Michael Mann's climate reconstruction of the past 1,000 years that created Al Gore's famous "hockey stick" hid the fact the 20th Century tree ring data did not match the temperature data. The tree rings indicated temperatures went down in the 20th Century when the thermometers indicated temperatures rose.
Here is a graph from Anthony Watt's blog showing the tree ring temperatures declining in recent years.
This is the famous "hide the decline" from Climategate. If the tree data was truly representative of temperatures, the tree ring data would have shown increasing temperatures. So, the "divergence" of the 20th Century tree rings from the thermometer data obviously called the entire exercise into question. Rather than simply disclose this, they made the decision to splice the temperature data onto the tree ring data.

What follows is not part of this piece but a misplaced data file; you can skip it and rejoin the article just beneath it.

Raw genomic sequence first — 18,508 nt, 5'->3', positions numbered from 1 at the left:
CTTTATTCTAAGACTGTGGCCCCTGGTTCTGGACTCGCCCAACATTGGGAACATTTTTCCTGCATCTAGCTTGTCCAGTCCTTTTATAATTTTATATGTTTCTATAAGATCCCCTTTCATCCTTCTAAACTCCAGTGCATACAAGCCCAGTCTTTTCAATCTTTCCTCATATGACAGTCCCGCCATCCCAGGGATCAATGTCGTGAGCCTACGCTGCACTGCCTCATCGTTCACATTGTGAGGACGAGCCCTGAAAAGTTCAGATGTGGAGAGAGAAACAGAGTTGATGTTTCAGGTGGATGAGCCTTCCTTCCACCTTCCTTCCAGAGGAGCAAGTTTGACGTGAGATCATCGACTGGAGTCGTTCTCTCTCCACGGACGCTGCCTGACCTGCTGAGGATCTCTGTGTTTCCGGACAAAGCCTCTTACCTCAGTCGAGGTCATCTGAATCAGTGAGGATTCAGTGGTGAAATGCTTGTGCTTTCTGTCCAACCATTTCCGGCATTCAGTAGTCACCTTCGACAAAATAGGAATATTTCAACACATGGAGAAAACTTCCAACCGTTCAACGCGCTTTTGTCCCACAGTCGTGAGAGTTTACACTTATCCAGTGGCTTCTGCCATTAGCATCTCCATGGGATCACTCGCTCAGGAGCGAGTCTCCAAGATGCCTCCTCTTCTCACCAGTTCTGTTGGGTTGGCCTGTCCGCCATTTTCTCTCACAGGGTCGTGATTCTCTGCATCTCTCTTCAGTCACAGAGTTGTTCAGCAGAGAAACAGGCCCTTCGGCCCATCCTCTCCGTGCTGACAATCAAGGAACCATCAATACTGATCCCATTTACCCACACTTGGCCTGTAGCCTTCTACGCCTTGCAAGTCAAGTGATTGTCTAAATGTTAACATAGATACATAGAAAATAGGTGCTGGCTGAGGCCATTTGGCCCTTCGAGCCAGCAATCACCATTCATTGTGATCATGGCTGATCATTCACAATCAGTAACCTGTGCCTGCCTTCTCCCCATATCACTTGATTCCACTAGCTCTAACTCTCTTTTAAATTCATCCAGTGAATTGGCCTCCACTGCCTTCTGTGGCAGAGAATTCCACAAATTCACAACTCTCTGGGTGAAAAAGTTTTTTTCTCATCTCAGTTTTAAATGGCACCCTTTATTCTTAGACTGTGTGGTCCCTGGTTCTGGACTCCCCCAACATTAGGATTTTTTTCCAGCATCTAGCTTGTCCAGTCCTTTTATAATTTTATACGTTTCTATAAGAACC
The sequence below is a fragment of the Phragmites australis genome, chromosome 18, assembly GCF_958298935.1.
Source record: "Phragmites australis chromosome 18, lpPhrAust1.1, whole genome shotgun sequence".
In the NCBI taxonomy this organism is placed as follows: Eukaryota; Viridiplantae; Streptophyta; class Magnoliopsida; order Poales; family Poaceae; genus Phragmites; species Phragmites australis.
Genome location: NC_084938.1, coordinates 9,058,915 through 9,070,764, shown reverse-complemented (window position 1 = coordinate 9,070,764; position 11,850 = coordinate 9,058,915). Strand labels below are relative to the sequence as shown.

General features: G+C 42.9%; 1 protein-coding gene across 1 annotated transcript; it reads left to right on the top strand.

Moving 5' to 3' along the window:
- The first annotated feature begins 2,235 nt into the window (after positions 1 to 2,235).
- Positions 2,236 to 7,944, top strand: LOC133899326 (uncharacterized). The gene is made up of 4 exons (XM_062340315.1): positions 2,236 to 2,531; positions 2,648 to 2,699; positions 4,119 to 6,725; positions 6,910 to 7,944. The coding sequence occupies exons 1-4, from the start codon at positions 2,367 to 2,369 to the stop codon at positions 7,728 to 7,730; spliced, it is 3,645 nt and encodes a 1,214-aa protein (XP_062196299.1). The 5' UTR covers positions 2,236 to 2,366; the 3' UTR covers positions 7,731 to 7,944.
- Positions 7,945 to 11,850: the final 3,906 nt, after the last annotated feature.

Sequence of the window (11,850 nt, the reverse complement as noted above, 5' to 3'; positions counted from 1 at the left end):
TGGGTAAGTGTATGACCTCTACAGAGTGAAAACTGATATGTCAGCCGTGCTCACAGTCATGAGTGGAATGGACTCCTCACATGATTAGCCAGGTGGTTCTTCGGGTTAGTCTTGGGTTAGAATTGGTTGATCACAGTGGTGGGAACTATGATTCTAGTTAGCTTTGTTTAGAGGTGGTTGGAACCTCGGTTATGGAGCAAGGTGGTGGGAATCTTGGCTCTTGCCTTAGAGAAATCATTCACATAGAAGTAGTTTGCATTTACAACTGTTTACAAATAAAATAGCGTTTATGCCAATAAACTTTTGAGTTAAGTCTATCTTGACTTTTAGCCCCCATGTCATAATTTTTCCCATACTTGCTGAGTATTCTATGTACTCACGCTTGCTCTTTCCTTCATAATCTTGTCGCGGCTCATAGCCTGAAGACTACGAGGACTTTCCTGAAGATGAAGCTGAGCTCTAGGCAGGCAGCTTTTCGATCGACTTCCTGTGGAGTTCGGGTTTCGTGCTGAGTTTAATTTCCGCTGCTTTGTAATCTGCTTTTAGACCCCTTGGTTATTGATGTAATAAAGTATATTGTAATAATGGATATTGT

The "trick" was discovered by Steve McIntyre who discusses it here. The researchers truncated the
declining temperatures (multiple lines) and spliced in the thermometer record (red line).
With that lengthy introduction, here is the bottom line: This is apparently accepted practice in academic research. I had no idea. There are discussions at the blogs of Roger Pielke, Jr. (see comments) and Bishop Hill. It has created such a controversy that Roger has created a second post on the subject.
Roger and I have been friends for years and I know him to be a person of integrity. I take him at his word that this is common practice in academia and that, he says, it is justified (rationalized?) because they are working in "speculative" fields and endeavors.
However, from my perspective, when these scientists (who I believe crossed the line from "scientist" to "advocate") advocate spending literally trillions of dollars based on their research, they should held to the highest standards of disclosure and integrity.